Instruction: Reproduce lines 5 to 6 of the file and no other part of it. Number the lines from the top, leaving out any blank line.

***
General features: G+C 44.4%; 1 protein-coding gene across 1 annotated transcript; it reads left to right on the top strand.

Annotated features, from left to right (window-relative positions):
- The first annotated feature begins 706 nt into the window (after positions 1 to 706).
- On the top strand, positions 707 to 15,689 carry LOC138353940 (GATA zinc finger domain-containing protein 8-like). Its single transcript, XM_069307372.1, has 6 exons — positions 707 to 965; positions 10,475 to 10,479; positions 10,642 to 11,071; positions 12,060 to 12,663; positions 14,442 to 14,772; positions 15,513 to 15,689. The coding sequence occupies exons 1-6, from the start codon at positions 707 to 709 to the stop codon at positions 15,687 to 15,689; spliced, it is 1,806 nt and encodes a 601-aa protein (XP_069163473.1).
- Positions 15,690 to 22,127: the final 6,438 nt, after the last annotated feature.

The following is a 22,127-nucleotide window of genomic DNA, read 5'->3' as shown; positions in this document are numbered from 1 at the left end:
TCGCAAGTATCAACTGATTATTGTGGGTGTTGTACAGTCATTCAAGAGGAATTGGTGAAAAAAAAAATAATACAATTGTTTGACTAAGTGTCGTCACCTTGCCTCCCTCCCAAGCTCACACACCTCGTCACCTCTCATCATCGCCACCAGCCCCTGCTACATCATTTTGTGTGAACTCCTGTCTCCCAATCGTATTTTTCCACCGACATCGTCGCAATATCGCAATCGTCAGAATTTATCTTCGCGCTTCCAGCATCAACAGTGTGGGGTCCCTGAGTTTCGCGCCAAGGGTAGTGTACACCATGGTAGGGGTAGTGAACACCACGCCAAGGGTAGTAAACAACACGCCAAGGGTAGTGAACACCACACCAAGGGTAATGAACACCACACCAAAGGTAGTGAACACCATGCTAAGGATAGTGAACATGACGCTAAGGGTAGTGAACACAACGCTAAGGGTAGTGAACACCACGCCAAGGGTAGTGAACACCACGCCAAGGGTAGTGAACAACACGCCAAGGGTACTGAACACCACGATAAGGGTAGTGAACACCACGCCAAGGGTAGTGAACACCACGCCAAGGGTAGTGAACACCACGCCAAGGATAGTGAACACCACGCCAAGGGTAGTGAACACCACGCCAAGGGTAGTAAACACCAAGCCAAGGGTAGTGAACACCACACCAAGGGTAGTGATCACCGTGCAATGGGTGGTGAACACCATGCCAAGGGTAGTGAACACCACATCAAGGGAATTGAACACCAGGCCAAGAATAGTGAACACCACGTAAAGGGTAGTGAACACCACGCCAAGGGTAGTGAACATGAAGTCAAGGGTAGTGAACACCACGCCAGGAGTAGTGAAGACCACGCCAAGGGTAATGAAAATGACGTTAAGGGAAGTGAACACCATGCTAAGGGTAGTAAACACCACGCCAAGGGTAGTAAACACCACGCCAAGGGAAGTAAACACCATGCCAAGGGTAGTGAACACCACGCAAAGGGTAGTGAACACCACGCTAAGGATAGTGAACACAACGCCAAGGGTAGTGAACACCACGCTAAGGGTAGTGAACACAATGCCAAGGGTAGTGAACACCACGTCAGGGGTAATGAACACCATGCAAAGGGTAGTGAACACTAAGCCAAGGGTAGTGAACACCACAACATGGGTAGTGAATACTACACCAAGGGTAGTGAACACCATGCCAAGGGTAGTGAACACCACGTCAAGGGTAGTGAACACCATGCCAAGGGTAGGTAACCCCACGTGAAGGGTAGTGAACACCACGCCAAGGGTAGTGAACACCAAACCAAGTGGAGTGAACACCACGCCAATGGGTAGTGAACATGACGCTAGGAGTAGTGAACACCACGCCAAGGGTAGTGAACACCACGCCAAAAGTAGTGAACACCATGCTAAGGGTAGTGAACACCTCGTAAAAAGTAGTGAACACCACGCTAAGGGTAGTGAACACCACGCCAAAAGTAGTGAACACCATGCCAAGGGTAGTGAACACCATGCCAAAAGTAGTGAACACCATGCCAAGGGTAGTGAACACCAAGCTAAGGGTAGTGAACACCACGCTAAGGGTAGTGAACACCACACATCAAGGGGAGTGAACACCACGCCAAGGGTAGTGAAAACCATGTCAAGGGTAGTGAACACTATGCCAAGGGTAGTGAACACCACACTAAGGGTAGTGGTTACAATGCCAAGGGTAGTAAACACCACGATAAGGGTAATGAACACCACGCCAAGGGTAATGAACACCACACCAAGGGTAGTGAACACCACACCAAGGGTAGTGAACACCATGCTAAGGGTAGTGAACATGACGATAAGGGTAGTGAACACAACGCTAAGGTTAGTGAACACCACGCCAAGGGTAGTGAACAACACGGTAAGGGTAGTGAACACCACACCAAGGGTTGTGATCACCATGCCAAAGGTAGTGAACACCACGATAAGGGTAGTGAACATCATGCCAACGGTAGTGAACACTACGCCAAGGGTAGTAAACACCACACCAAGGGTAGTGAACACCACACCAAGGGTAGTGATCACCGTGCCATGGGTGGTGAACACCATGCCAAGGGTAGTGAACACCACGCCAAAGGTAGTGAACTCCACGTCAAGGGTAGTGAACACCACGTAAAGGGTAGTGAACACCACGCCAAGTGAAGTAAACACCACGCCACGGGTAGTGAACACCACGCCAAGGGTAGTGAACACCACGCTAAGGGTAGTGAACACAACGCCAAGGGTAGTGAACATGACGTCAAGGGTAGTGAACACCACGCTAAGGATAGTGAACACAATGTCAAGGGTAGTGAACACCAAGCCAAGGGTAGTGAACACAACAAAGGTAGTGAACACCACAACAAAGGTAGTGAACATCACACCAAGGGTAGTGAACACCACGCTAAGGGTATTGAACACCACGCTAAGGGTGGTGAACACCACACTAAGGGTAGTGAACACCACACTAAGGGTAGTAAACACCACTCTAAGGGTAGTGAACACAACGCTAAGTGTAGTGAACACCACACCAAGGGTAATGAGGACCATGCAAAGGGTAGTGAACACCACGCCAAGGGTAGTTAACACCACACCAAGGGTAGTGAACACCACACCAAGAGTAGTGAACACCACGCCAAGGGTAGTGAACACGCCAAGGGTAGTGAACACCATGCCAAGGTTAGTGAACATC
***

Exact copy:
- Positions 15,690 to 22,127: the final 6,438 nt, after the last annotated feature.

The following is a 22,127-nucleotide window of genomic DNA, read 5'->3' as shown; positions in this document are numbered from 1 at the left end: